I asked Rodgers about LaFleur's "healthy nervousness," and he smiled broadly.
"That's not a far-off characterization of him," Rodgers said. "I think he's just Type A, gung-ho and it just works him up a little bit. Everybody that knows Matt loves him. He's a really good-hearted person and a super nice guy. It's just getting him comfortable enough to start laughing a little bit, I think."
LaFleur, meanwhile, is slowly deciphering Rodgers' dry and caustic sense of humor.
"It's coming along," Rodgers said. "I don't think he quite understands that sometimes I'll make jokes that are kind of on the level where I don't care if somebody gets them or not. I'll kind of let things sit. And he's sometimes, 'What? Huh? What was that?' We're figuring each other out right now."
Shortly after LaFleur tore his Achilles and began running practices on a golf cart, Rodgers did a group interview at his locker at which he deadpanned that the coach's superior athleticism, diet and work ethic should allow him to bounce back from the injury much more quickly than most people his age.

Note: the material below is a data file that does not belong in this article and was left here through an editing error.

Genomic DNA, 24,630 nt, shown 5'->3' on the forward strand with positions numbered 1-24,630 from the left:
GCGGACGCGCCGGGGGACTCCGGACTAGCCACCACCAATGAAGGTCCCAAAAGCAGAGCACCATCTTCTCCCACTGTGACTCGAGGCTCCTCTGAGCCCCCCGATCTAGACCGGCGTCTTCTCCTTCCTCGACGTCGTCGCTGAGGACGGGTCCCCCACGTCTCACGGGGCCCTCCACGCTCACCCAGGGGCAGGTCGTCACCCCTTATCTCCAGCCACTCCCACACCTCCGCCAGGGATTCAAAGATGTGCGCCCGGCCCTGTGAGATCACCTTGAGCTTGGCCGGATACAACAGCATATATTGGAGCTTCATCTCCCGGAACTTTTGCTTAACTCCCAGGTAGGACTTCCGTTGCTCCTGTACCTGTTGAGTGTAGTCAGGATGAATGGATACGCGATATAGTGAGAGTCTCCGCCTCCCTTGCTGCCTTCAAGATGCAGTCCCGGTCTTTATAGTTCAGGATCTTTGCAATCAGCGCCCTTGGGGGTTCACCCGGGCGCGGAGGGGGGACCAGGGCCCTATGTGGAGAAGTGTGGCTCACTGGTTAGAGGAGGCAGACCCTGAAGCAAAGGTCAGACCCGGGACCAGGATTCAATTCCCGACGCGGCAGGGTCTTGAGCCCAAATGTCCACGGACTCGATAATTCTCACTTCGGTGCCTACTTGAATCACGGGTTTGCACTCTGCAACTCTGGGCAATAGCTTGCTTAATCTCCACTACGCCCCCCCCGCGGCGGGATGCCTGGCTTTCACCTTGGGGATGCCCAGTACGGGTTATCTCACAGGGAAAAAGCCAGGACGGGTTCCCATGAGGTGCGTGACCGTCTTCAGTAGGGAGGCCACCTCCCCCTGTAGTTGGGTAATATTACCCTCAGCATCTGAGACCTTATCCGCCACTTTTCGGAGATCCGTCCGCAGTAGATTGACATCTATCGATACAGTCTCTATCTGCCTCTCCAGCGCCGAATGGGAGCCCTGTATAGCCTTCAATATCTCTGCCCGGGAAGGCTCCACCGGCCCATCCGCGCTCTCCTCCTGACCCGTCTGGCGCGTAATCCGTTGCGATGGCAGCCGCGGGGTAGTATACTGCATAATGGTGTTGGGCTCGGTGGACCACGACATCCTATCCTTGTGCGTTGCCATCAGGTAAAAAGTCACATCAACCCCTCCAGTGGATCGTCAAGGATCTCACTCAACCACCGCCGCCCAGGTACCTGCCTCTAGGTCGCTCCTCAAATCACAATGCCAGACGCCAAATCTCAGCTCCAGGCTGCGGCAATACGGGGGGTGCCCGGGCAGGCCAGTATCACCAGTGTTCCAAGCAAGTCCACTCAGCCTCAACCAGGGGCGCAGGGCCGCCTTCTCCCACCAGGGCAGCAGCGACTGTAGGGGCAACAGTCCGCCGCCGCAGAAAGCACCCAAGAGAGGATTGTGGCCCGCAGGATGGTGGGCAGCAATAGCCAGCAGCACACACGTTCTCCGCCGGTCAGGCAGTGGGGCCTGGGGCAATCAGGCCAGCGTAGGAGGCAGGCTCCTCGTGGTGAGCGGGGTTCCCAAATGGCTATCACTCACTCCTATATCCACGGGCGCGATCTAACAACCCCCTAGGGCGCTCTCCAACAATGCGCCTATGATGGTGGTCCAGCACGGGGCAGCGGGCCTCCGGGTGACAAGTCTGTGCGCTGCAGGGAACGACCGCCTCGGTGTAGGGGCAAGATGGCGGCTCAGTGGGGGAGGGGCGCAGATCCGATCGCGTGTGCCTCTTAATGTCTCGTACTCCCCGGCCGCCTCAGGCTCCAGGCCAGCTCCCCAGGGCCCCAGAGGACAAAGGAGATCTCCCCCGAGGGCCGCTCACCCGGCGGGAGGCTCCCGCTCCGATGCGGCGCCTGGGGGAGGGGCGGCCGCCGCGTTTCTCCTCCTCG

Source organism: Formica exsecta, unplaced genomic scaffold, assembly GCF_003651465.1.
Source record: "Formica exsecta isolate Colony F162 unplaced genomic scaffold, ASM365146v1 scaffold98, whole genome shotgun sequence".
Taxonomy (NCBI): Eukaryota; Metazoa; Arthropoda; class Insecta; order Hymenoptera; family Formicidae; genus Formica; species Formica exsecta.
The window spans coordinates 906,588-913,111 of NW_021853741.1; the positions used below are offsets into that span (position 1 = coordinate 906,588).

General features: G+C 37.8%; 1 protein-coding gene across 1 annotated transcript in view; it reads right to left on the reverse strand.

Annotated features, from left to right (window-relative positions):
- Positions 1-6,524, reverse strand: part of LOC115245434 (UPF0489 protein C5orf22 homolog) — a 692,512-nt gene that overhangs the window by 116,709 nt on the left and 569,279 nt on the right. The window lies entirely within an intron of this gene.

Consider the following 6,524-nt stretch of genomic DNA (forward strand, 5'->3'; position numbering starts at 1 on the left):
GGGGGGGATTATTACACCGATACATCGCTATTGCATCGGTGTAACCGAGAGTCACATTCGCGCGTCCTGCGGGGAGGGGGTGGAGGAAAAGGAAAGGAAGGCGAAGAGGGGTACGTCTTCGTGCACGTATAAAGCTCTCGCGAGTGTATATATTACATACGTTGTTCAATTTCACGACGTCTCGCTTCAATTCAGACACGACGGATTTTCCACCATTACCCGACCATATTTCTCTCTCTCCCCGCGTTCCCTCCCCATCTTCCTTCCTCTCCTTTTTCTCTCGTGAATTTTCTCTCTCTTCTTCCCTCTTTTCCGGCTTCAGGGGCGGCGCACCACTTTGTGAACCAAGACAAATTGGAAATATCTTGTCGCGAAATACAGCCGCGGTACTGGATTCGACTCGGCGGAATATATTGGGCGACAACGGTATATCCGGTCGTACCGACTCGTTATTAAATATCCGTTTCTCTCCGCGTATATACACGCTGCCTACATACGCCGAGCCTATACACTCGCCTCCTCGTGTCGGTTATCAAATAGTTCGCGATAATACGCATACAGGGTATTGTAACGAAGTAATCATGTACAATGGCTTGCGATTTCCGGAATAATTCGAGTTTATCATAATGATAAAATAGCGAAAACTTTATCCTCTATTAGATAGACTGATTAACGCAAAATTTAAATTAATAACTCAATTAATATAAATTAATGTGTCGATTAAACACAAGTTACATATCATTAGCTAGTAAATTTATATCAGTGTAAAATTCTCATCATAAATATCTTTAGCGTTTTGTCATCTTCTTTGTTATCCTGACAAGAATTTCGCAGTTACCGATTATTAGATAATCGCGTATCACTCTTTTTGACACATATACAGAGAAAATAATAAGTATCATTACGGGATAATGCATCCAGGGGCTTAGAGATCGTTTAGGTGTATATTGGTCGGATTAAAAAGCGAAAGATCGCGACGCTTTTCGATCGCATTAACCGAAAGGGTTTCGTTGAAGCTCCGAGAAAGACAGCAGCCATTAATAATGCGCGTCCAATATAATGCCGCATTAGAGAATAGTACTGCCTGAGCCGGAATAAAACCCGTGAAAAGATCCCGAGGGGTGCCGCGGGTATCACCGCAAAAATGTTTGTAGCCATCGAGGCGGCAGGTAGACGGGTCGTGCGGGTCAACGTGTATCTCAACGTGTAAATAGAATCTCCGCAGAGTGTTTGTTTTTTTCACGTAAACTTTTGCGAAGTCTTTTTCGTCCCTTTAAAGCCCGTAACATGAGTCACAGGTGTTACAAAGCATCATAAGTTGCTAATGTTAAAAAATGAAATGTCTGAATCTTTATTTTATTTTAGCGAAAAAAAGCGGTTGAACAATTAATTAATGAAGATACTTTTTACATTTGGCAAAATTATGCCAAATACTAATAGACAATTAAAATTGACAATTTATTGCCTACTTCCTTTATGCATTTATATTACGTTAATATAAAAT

LaFleur got that joke.
"That was great," he said, laughing. "I showed that at a team meeting. He is funny."
Clearly, both parties are trying hard to make this work, and that's a good thing. Any bonding that occurs between the two men over the next several months can only help make a potentially charged clash of approaches proceed more smoothly.
The push-and-pull has already begun. On a red-zone play toward the end of last Tuesday's minicamp practice, for example, Rodgers dropped back, saw that his targets were covered and bought time by sliding to his left. He then uncorked one of those glorious balls that few other humans can, arcing a glorious pass to the left corner of the end zone that tight end Jimmy Graham leaped up and caught for a touchdown.